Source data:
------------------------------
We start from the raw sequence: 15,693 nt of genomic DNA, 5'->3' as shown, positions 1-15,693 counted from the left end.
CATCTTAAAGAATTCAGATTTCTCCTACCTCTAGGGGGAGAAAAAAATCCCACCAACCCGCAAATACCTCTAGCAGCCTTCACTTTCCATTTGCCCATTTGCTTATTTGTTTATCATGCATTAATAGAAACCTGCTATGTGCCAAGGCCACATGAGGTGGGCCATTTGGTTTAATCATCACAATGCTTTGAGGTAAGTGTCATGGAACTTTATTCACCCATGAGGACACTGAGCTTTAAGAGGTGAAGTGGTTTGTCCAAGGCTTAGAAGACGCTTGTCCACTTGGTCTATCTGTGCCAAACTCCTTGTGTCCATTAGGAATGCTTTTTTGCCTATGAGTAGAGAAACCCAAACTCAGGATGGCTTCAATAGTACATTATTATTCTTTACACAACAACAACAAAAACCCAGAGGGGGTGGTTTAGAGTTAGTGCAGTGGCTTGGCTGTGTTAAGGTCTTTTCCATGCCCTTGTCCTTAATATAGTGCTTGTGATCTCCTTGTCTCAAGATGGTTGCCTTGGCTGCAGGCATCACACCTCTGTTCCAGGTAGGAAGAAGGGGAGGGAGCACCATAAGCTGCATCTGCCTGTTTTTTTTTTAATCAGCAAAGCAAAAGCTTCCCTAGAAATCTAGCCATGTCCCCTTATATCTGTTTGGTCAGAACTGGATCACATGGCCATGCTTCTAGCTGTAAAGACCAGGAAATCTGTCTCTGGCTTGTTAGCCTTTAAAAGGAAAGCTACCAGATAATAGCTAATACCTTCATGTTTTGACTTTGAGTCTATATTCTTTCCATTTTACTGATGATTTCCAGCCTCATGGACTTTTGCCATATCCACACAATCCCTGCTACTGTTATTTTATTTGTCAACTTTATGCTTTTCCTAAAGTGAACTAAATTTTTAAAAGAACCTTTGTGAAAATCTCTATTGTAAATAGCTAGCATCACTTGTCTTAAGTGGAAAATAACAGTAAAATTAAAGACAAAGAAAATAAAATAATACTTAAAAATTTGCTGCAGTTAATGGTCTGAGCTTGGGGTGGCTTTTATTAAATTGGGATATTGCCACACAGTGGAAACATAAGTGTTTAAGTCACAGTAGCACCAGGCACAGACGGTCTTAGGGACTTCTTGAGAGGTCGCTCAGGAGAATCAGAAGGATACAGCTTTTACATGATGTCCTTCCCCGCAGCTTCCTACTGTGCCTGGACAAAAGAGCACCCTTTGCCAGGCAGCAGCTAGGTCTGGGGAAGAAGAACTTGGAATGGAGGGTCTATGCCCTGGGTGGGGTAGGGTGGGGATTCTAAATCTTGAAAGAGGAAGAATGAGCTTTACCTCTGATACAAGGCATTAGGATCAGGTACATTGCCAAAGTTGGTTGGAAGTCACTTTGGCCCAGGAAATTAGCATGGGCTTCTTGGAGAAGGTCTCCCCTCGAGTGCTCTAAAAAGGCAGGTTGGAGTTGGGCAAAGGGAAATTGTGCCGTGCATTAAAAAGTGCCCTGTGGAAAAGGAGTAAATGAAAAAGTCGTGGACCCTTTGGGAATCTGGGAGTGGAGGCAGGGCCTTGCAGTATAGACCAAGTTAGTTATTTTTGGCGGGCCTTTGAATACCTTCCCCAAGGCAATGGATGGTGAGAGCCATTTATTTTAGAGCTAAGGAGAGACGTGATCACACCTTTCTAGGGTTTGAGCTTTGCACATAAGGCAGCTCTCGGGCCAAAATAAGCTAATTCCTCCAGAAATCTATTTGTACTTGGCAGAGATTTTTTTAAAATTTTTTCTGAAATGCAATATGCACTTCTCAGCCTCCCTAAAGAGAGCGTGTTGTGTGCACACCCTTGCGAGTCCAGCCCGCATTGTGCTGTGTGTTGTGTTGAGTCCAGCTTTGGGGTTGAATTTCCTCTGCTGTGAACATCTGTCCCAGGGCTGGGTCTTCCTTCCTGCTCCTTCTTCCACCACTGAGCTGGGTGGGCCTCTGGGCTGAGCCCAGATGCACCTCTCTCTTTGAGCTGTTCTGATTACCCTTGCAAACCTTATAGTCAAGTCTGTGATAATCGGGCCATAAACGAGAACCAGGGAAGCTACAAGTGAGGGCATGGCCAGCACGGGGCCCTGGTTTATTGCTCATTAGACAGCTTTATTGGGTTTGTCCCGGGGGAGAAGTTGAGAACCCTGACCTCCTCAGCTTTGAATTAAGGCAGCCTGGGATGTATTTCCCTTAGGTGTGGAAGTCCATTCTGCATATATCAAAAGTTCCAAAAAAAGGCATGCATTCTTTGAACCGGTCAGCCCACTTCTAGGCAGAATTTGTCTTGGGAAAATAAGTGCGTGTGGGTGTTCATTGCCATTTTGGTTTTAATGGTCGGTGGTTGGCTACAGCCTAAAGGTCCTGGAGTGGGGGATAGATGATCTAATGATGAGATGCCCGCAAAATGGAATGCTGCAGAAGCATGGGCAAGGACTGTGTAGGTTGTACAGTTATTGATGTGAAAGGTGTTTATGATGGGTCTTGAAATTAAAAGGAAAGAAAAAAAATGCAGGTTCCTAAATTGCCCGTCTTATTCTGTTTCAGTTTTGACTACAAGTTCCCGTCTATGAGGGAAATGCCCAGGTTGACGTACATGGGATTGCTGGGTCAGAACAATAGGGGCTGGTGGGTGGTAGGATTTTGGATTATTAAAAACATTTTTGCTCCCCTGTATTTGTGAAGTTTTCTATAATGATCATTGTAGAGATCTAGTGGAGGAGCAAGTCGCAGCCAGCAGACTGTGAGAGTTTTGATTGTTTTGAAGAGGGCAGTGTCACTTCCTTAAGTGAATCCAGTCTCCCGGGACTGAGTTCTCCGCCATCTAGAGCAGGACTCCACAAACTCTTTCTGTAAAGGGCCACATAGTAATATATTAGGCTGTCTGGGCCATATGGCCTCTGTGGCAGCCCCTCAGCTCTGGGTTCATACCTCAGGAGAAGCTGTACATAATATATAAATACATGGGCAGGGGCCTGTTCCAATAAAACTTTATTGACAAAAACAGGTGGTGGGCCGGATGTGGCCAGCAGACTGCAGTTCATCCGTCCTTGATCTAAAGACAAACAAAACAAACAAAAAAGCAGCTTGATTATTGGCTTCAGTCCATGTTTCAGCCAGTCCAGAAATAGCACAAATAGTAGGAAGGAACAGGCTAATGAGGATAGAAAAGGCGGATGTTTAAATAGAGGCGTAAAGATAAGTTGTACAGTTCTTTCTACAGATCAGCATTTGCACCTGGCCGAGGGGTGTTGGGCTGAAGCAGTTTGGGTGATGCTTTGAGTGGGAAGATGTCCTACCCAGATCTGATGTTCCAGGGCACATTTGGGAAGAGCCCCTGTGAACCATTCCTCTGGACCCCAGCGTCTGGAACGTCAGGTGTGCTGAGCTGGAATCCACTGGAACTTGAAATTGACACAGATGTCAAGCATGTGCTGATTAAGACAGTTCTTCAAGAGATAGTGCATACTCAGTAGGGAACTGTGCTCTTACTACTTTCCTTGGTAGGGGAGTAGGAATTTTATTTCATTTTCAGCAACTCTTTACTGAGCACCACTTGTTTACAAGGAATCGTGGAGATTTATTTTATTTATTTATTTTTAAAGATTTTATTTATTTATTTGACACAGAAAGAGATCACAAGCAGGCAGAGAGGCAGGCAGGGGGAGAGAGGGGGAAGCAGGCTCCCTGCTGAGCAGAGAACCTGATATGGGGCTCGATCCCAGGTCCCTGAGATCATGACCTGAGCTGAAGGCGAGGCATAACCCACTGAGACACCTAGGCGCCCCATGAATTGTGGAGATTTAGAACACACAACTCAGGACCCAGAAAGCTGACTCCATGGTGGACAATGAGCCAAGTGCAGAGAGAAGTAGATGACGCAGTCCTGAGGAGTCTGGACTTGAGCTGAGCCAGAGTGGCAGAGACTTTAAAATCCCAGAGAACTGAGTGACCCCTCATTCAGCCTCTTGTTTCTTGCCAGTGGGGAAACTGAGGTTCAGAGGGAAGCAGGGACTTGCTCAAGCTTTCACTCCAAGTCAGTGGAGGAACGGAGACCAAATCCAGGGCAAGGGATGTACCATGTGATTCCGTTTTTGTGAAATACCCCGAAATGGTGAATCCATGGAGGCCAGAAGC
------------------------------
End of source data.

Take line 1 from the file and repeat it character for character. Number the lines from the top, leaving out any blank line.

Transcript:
We start from the raw sequence: 15,693 nt of genomic DNA, 5'->3' as shown, positions 1-15,693 counted from the left end.